Note David Thompson coined the term "scuds" to
describe the fiercely hot tiny Thai chillies in the early 1990s,
when scud missiles were being used in the Gulf conflict - implying
that the use of these chillies can be almost as destructive. It's
caught on and now many people are referring to them by this name.
They're available in Chinatown and Asian grocery stores, where they
may be sold by their Thai name, prik kii nuu suan ("mouse-dropping
This recipe was published in the Sydney Seafood School Cookbook ($49.99, hbk, Penguin Lantern) by Roberta Muir and has been reproduced with minor GT style changes.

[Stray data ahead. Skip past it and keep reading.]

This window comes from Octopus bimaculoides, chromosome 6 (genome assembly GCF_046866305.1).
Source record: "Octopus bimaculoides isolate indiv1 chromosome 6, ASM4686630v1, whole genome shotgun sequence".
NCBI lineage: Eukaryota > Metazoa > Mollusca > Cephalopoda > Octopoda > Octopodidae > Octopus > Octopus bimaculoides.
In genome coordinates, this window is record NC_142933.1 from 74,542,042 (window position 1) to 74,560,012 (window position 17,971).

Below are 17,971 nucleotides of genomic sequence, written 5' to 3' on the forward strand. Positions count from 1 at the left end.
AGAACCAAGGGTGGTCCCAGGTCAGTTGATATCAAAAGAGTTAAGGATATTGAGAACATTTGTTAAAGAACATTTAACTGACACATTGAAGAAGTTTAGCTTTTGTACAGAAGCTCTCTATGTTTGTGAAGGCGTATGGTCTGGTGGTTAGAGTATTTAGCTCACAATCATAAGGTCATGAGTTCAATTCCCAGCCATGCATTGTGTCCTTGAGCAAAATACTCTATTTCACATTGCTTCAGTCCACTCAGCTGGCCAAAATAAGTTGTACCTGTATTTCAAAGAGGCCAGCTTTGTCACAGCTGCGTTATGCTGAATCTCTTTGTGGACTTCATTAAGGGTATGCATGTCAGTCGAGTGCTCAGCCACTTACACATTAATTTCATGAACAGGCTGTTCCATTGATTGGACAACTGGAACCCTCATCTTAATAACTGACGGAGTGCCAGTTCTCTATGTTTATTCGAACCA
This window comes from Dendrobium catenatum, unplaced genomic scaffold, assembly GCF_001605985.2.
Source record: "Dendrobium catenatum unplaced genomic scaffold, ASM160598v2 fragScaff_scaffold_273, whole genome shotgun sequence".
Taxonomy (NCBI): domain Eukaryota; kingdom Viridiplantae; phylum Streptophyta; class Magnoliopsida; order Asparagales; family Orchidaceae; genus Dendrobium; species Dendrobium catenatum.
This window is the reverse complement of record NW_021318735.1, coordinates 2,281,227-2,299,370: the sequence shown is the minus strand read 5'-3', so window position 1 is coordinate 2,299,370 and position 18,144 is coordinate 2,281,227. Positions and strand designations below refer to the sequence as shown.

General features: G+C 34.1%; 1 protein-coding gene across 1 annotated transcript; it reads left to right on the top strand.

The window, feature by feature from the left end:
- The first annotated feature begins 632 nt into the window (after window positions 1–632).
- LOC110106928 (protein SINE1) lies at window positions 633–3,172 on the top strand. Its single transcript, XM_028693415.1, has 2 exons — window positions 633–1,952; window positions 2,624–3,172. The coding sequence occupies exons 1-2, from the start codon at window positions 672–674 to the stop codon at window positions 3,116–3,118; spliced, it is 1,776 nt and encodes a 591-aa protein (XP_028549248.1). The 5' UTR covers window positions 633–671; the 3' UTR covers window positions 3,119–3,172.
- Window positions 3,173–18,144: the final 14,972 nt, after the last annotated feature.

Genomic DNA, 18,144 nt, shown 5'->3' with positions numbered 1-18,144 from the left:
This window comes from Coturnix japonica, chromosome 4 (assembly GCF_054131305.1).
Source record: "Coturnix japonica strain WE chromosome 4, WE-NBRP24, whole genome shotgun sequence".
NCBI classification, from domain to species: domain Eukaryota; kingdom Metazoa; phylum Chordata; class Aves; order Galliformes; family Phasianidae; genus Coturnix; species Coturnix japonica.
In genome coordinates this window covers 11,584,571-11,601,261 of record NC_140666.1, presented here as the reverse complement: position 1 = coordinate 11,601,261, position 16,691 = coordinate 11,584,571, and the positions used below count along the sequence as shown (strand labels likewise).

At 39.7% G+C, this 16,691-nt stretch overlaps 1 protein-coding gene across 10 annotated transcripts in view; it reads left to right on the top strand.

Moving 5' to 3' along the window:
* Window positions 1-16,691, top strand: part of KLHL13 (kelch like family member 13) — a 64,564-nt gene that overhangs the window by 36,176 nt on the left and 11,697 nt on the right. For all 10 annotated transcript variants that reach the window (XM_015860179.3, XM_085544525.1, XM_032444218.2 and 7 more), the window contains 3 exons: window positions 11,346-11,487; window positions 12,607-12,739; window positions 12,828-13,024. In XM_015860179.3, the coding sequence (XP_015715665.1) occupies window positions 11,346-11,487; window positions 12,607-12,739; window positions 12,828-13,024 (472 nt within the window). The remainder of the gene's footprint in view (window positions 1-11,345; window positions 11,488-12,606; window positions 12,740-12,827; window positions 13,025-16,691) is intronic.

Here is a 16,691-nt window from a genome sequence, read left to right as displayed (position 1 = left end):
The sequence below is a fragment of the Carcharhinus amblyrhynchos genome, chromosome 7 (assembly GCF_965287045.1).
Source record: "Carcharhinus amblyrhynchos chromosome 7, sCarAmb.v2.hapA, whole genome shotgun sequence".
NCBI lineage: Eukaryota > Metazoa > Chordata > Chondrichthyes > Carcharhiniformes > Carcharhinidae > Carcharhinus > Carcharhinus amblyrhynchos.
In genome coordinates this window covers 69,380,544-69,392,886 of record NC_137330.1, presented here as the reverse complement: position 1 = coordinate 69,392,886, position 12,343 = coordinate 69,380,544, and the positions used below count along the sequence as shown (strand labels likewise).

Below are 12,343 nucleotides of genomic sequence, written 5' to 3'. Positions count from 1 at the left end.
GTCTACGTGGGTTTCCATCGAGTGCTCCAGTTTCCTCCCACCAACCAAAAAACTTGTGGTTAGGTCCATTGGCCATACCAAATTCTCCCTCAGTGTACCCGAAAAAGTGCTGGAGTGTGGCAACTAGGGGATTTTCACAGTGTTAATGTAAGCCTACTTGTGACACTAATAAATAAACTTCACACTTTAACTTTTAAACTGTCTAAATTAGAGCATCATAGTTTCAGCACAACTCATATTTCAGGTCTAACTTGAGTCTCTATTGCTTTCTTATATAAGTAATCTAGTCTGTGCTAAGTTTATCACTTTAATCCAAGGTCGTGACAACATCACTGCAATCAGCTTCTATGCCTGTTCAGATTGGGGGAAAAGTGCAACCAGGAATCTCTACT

This is a great way to make expensive rock lobster go a long way. You can buy deep-fried garlic and shallots in Asian grocery stores, but you'll get an innitely better result if you make your own: simply deep-fry them for a few minutes in hot vegetable oil until they turn golden, stirring with a spider to ensure they colour evenly, then drain on paper towel. Pomelo is a large thick-skinned citrus fruit; if unavailable, use green mango. To segment pomelo, use a small sharp knife to remove the skin, then cut down either side of the white membranes to release the segments. David Thompson always explains at his classes that a Thai dish such as this would traditionally be served at the same time as a number of other dishes - a curry, a stir-fry and a soup, for example - along with steamed jasmine rice.